Scherelis, 2017, found similar CO2 increases in the Greenland Tunu ice records over the past 1000 years. She conducted a detailed chemical analysis of the ice core and could not find evidence of chemical reactions, a surprising outcome:

“Our study shows that the Greenland ice core record is in fact not as bad for CO2 measurements, compared to WAIS Divide record, as expected. Our results also show that there is no significant increase or decrease in excess CO2 at the peaks in the chemistry data. With no large difference in the excess CO2, the source of contamination may not be due to oxidation and dissolution processes in the ice, which is not what we predicted.”

The other interesting response of CO2 from Greenland ice cores is during the colder centennial 8.2 kyr and Younger Dryas events. Greenland CO2 decreases 50 ppm below the Antarctic CO2 composite during the 8.2 kyr event shown in Figure 3. Antarctic CO2 data does not even recognize the 8.2 kyr event and shows a gradual decrease during the entire glaciation stage. No theories are published as to why Greenland CO2 is depleted or lower than Antarctic CO2 during cooling events.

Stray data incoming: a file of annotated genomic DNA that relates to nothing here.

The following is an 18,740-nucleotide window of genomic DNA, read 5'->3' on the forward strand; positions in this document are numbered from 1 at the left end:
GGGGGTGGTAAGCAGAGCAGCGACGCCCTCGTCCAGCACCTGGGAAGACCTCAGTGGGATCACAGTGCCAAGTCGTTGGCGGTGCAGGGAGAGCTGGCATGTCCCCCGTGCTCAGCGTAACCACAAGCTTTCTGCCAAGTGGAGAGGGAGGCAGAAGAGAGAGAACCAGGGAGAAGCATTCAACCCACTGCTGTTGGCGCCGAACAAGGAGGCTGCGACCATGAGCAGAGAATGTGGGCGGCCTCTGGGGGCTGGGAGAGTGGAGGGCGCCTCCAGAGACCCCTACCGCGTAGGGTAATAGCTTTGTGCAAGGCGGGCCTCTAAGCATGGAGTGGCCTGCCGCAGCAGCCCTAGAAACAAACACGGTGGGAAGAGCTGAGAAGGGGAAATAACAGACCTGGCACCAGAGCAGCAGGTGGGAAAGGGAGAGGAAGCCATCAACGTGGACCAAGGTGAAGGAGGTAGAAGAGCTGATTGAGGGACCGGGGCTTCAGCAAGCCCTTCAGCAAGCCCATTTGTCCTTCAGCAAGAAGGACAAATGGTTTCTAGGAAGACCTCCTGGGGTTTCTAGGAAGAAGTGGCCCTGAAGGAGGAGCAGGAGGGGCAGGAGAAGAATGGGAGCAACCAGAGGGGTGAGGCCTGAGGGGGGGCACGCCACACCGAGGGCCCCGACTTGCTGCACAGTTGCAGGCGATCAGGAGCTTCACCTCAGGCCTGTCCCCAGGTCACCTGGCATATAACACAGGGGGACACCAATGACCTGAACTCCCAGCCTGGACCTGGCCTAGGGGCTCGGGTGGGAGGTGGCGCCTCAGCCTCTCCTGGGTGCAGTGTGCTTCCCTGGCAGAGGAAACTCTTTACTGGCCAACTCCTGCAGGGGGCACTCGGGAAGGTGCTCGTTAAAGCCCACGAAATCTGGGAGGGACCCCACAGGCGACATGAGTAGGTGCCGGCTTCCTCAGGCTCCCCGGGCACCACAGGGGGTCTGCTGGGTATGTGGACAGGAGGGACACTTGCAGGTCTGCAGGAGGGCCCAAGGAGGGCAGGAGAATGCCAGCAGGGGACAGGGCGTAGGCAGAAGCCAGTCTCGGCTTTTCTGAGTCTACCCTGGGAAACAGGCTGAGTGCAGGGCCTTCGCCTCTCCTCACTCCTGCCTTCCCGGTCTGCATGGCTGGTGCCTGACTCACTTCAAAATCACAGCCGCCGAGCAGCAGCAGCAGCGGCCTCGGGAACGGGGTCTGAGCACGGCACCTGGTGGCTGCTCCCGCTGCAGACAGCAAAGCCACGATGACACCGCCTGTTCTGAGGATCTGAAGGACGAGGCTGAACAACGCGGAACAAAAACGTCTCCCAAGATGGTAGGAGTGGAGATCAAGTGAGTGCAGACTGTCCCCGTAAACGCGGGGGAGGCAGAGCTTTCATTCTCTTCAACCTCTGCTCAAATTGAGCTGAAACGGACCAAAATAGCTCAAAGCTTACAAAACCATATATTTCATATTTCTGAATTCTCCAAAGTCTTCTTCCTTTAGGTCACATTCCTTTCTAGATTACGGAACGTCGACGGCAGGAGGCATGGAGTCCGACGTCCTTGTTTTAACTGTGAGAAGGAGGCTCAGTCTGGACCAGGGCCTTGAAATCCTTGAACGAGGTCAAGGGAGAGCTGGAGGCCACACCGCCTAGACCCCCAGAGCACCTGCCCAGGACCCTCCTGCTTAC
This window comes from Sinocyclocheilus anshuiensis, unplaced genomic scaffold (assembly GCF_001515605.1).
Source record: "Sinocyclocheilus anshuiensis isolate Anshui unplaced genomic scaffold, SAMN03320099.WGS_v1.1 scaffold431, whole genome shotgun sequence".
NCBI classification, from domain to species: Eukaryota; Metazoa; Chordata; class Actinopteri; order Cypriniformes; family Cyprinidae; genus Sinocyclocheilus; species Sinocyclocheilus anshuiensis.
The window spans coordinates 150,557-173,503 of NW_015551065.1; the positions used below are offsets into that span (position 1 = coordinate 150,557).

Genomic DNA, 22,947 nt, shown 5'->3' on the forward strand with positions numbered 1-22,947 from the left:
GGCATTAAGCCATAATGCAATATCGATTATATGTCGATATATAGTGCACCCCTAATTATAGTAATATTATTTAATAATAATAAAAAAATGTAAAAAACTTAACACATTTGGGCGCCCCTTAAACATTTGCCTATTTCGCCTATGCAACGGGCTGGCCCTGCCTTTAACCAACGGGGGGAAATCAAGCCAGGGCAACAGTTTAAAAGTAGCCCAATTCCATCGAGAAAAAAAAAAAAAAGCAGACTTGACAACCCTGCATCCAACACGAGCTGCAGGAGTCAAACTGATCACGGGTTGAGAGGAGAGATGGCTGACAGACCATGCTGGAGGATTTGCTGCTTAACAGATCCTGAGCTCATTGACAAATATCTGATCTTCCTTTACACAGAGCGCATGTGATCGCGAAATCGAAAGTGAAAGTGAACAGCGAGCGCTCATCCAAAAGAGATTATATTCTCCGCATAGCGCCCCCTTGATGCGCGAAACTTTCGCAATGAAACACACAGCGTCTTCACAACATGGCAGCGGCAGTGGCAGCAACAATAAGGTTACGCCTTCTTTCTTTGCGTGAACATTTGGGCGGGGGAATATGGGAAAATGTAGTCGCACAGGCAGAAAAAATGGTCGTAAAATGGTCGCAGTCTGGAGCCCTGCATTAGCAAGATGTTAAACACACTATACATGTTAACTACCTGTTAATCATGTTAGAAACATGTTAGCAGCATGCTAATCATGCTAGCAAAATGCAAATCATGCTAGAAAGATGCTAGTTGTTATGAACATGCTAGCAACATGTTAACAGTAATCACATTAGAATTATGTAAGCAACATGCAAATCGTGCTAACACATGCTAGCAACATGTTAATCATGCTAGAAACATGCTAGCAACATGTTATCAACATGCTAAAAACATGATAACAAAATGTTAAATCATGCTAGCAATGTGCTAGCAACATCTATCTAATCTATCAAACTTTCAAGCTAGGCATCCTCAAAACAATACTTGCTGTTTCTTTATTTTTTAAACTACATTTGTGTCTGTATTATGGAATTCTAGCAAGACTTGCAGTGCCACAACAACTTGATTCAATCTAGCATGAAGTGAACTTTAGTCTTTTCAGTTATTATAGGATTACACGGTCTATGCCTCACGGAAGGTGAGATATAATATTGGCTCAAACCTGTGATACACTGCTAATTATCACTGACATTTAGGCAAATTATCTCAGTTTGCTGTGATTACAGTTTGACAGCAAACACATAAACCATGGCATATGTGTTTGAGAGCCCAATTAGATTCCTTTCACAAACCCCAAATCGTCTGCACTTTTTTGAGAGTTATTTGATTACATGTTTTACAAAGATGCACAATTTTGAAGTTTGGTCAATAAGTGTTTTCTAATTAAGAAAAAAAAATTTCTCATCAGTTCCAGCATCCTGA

Plant Stomata CO2 Demonstrates Short-term Variability

Stomata from plants are used as a CO2 proxy for paleo-atmospheric CO2 reconstructions (Jessen, 2005; Wagner, 2004). Basically, CO2 enters through a plant leaf’s stomata or tiny pores. When CO2 in the atmosphere increases, plants have fewer stomata. When atmospheric CO2 decreases, stomata in plants increase to compensate for low CO2 levels. Scientists count the number of stomata on different plant species known as the stomata density (number of stomata per area). A more accurate measure is the stomata index (number of stomata proportional to the sum of stromata and epidermal cells) used to minimize the influence of local environmental variables. The stomatal index is also calibrated with modern training sets to calculate the sensitivity to atmospheric CO2 levels.

Figure 3 shows CO2 data from four different stomata studies during the Holocene. Both Greenland and Antarctic ice CO2 are plotted for comparison. Stomata CO2 shows high variability during the Holocene during short time intervals. For example, stomata CO2 averages around 305 ppm with oscillations of 30 to 50 ppm and a standard deviation of 10 to 15 ppm during the Holocene. The duration of the oscillations around the mean ranges from 100 to 600 years.

Figure 3:  Plant stomata CO2 proxy data compared to Greenland and Antarctic ice CO2 (red line).  Note color coding of stomata CO2 in blues, Greenland ice core CO2 in greens, and lower resolution Antarctic CO2 in reds and orange. References shown on graph.  Data normalized to approximately 20 years during the Late Holocene and 100 years during the Mid-Early Holocene and deglaciation.